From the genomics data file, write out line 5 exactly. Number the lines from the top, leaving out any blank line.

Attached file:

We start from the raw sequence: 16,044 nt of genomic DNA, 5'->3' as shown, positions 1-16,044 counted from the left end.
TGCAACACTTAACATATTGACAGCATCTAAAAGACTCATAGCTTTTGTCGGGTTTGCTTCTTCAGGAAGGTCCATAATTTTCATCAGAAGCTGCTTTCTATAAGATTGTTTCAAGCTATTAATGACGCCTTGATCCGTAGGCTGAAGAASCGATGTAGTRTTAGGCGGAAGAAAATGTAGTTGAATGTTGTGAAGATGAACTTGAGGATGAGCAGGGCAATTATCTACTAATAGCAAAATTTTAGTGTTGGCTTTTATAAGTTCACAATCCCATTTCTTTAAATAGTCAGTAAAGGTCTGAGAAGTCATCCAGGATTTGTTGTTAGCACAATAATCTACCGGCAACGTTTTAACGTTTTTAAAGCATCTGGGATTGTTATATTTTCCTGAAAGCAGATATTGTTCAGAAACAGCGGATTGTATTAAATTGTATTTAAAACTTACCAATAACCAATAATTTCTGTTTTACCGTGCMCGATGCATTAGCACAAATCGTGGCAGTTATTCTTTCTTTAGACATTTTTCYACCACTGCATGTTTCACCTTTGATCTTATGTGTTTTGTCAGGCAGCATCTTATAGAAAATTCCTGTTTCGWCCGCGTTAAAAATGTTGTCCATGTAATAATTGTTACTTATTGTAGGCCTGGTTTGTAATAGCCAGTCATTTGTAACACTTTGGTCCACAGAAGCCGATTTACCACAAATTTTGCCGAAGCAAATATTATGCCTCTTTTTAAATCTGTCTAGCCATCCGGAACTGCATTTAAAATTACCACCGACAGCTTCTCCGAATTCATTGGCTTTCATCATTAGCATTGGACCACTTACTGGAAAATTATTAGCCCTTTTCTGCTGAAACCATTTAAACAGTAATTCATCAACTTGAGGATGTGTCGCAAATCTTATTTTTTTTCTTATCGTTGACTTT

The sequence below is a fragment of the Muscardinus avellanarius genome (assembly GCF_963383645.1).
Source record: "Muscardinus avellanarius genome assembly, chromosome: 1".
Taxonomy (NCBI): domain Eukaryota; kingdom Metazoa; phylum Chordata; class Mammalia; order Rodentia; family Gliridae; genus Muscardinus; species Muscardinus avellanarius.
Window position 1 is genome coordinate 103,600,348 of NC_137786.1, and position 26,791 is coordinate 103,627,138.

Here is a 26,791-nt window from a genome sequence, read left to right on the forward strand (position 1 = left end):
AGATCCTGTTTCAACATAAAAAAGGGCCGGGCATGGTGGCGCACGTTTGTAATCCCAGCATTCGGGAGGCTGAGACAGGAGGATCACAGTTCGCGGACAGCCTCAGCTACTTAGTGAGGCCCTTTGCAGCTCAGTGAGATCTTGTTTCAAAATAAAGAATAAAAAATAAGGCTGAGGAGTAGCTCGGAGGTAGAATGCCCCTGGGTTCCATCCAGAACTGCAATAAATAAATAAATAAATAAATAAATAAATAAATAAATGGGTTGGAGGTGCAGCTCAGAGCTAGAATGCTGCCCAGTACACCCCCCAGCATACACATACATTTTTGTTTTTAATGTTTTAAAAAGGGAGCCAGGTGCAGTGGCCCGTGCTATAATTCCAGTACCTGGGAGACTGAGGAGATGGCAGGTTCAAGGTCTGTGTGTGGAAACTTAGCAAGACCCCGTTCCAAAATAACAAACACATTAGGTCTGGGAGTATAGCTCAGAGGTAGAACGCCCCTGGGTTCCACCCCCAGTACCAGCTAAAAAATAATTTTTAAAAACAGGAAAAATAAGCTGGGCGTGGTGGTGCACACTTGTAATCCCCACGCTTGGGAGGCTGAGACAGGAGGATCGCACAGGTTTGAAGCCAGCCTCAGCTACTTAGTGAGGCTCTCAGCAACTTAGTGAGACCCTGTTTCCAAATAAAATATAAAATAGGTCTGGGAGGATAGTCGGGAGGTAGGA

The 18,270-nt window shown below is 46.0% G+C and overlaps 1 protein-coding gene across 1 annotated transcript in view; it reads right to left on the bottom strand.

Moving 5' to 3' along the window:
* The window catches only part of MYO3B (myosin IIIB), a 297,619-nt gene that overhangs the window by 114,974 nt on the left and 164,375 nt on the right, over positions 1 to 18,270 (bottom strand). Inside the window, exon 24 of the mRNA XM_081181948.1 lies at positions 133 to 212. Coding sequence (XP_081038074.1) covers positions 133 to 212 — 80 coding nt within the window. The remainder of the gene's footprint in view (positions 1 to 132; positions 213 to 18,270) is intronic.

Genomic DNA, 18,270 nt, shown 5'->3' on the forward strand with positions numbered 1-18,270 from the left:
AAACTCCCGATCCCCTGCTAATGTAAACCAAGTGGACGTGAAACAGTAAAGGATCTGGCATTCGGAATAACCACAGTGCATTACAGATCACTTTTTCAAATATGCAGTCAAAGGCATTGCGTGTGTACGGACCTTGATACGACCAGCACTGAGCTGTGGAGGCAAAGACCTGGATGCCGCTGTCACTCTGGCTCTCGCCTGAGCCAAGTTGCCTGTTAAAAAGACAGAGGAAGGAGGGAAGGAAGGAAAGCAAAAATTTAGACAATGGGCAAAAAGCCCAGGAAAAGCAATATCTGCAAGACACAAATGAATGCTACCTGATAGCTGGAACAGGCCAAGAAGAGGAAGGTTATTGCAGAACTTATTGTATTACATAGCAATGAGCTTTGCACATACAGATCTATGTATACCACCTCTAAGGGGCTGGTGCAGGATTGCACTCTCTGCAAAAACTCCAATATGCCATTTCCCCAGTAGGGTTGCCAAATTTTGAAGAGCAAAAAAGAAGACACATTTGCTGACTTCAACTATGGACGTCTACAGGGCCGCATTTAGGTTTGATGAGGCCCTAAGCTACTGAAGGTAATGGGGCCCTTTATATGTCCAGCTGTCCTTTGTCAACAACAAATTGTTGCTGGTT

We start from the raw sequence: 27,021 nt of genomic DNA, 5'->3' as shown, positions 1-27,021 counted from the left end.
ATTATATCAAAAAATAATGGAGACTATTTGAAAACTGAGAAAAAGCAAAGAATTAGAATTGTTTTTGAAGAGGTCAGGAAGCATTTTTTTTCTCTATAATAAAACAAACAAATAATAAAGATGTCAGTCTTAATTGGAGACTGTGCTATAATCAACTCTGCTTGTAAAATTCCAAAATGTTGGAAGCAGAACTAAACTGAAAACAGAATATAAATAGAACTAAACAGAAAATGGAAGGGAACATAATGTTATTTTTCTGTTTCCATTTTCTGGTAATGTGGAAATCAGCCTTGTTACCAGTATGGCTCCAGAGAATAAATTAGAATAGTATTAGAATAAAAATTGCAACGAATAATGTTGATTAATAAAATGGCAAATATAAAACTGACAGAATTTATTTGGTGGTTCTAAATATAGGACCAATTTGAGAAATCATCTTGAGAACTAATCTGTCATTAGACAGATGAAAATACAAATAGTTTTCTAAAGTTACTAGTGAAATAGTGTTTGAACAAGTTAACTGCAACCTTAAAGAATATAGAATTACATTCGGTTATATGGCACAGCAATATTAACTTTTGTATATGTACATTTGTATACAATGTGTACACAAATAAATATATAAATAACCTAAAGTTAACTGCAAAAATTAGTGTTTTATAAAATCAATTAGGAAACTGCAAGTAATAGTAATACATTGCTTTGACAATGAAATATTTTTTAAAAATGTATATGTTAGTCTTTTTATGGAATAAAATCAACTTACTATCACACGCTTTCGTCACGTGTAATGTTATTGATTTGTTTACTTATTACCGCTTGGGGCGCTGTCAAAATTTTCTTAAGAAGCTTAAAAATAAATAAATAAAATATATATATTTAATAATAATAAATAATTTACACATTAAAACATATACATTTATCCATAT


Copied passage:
Taxonomy (NCBI): domain Eukaryota; kingdom Metazoa; phylum Chordata; class Mammalia; order Rodentia; family Gliridae; genus Muscardinus; species Muscardinus avellanarius.